Chloe’s Fruit Pops are a delicious snack with 60 calories per serving and simple ingredients: water, fruit puree, and a touch of sugar. It really tastes like a dessert, is very satisfying to ease sugar cravings, and comes in a variety of flavors. Options include raspberry, strawberry, chocolate, pomegranate, mango, tangerine, and pineapple. Chloe’s tagline is “The Cool Way to Eat Fruit.” I have to agree, these pops are a guilt-free, refreshing way to enjoy a naturally sweet snack.
For more hot healthy products, jump over to the Carlson YouTube channel, and check out the Healthy Living playlist. I interviewed 20 companies at Natural Products Expo West, and these brands have some great stories and healthy products to share!
By Laurel Sterling, MA, RD, CDN
April is Eye Health Safety Month. Our eyes are the window to our world – in so many ways. Our eyes are incredibly intricate and are as important as many other vital organs in our body. We often take them for granted, but we could lose their ability to work properly… in the blink of an eye. For many of us, as we age, it seems like our arms just can’t get long enough to be able to read the fine print on labels or instructions.
One of the ways our eyes work is by reacting to light through rods and cones in the retina. It gives us our vision, color differentiation, and depth perception. The macula is the center of the retina and is responsible for our central vision, which we use when reading. The macula is also the most sensitive part of the retina and is more prone to deterioration and oxidation as we age.
Let’s take a closer look at two very important nutrients: lutein and zeaxanthin. Lutein and zeaxanthin are carotenoids found in fruits, vegetables, and other foods, and are stored in high amounts in and around the macula. Zeaxanthin is the predominant carotenoid found in the center of the macula, and lutein is found in higher concentrations in the surrounding retina. They may help increase macular pigment density, which is associated with healthy retinas and vision.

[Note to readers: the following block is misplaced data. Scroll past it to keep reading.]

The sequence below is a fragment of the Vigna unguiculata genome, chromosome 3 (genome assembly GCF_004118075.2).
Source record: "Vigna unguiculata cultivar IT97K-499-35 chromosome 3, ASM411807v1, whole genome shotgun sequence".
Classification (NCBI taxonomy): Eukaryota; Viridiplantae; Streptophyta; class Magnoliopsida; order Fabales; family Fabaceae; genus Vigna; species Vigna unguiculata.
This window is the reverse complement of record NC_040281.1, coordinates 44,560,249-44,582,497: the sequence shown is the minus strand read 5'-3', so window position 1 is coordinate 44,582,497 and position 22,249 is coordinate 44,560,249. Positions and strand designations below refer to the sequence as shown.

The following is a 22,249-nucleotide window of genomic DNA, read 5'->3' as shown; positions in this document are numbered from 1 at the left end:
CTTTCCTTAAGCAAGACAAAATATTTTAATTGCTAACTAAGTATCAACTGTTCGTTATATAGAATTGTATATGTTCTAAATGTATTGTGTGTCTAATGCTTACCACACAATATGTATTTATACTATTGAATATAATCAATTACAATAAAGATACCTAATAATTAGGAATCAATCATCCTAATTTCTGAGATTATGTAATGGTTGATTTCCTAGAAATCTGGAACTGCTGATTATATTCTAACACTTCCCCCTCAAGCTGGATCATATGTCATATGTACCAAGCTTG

Lutein and zeaxanthin are powerful antioxidants that work to protect our eyes and vision by filtering and blocking harmful ultra-violet sunlight and digital blue light (from computers, laptops, tablets, and phones) and by stopping oxidative stress and retinal damage from free radicals.
The lenses in our eyes focus light on the retina, and to continue to do this effectively as we age, our lenses must remain clear. Oxidation of the lens is a major cause of cataracts. According to the American Optometric Association “cataracts and age-related macular degeneration (AMD) are the leading causes of visual impairment and acquired blindness in the U.S., affecting millions of aging Americans.”
We must do everything we can to help keep our eyes functioning optimally. If you’re interested in supplying your body with lutein and zeaxanthin, our body doesn’t produce these nutrients, so we must get them through our diet or a nutritional supplement.
Although there is no recommended daily intake for lutein and zeaxanthin, recent studies show health benefits in taking up to 10 mg/day of lutein and close to 2 mg/day of zeaxanthin. Look for these nutrients on their own or combined in a single capsule.
The Daily Dose blog features health and wellness articles from Senior Nutritionist & Educator Jolie Root, LPN,LNC; Nutritionist & Educator Laurel Sterling, MA, RDN, CDN; and Featured Guest Blogger Karen Roth, MSNC. Other guest bloggers will also join us.